Her upper lip curling, she uttered an I-am-so-revolted-by-him errrg.
Mary looked away long enough to notice the dozens of Belle Havenians watching them from the pews behind, next to, and in front of them. Her neck and face felt unusually warm. She closed the hymnal and slid it into the pew back next to the congregational prayer book and Bible. If she left now—
She couldn’t leave. She needed to stay and talk to Mrs. Osbourne.
Miss Dewey gripped Mary’s clenched palms and didn’t respond to Mary’s immediate flinch.
“Zenus Dane believes he is a Titan and we are insignificant mortals,” she groused. Her voice became happy again. “Be thankful you will never meet him. He had a fight with Mrs. Osbourne last Christmas, and now they aren’t speaking.” Arel’s lips curved in a contented smile, and Mary presumed it meant she had finished talking.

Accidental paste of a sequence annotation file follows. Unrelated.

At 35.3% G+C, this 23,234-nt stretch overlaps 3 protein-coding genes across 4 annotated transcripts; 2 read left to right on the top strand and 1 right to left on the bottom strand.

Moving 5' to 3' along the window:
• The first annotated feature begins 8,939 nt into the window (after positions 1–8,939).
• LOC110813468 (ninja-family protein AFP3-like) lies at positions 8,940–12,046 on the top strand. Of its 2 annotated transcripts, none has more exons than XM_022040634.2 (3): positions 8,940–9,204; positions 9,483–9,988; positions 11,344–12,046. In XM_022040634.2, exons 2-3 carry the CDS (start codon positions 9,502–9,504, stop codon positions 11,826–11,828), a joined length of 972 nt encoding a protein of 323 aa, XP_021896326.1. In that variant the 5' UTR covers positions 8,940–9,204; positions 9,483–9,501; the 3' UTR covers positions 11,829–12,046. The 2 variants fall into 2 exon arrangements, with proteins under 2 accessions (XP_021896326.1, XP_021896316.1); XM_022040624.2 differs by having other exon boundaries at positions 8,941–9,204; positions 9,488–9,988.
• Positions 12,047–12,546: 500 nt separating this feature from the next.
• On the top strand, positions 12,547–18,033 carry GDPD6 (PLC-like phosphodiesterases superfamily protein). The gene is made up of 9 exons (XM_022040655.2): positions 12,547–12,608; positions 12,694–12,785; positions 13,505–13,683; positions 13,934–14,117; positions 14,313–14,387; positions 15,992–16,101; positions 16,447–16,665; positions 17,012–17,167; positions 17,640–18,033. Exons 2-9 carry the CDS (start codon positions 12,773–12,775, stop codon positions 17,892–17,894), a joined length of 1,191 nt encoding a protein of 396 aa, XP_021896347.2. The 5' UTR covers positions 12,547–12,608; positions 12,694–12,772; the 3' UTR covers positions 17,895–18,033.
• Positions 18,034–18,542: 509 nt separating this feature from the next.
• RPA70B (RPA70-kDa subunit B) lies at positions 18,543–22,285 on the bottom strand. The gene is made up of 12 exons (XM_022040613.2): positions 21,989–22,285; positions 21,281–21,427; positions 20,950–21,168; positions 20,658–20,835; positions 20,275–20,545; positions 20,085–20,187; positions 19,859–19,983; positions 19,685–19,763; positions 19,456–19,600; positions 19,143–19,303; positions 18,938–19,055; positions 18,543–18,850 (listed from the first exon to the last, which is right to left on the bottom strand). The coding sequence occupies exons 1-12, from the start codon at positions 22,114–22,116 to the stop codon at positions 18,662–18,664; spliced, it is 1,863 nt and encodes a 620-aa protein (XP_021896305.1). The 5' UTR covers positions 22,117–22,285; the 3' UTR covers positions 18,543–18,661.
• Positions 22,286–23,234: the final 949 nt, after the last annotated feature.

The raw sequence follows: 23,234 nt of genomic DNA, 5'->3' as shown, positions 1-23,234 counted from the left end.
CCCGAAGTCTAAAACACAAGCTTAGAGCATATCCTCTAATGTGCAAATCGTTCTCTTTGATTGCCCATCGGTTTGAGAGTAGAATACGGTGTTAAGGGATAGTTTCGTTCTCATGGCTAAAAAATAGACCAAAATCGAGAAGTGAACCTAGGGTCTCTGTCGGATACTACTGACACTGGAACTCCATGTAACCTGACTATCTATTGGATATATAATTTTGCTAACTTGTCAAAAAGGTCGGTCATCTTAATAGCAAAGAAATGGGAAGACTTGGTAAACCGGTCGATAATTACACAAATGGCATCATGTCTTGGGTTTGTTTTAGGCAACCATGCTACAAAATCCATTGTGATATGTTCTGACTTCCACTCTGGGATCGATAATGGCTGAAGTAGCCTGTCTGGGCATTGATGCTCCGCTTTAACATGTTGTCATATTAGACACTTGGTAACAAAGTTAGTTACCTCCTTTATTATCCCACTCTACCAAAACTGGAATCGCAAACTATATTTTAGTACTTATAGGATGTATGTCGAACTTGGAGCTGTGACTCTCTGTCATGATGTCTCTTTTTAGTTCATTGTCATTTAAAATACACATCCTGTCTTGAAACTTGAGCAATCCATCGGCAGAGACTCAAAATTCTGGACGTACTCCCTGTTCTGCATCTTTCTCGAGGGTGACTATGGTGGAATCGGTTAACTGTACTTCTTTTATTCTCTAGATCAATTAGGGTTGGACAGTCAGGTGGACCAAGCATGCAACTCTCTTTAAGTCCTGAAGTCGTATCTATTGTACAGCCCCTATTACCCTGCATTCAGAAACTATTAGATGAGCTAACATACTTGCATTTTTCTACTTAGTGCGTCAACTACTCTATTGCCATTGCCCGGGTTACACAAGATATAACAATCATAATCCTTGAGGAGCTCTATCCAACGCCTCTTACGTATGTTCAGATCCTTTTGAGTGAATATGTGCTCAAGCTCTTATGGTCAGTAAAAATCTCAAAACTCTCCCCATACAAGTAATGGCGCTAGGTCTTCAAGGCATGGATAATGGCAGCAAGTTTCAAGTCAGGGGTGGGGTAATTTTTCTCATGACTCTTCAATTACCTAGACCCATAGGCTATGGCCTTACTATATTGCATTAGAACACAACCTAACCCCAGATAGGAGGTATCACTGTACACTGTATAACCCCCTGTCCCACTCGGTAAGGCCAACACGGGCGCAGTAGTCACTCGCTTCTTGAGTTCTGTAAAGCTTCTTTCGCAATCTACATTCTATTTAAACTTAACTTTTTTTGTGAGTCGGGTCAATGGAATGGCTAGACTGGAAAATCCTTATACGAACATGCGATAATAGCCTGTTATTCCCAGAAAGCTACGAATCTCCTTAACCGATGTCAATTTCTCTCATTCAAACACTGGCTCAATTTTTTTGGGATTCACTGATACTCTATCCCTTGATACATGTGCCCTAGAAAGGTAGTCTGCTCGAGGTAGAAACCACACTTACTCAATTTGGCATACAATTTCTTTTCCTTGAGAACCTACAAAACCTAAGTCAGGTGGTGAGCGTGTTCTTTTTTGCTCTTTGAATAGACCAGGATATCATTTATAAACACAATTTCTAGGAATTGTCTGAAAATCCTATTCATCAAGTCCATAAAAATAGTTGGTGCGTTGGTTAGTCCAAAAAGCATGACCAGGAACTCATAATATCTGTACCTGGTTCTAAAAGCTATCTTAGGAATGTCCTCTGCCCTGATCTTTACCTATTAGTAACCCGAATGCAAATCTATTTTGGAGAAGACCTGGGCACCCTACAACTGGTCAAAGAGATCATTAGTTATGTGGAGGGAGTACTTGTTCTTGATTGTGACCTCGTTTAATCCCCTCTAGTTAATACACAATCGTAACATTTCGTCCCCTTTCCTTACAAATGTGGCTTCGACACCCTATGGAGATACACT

Thank you, Jesus.
Mary withdrew her hands from Miss Dewey’s grasp. She fiddled with the pearl earring in her right ear, not because her skin itched but to disguise her reason for pulling away. Whoever this Zenus Dane was, Miss Dewey had an abnormal fixation on him. Mentions of him crept, ever so often, into Miss Dewey’s conversation. If she didn’t like the man, why talk about him? What Miss Dewey needed was something more noble to occupy her thoughts. Something like—
Despite the volume of the congregational noise, Mary lowered her voice to keep those watching them from hearing. “Can you draw? Sketch plants or leaves?”
Miss Dewey looked mildly offended. “Why?”
“No reason,” she answered with a dismissive wave and a disappointed sigh. At least she tried. She reclaimed the hymnal and flipped through the pages.
“Four o’clock train.”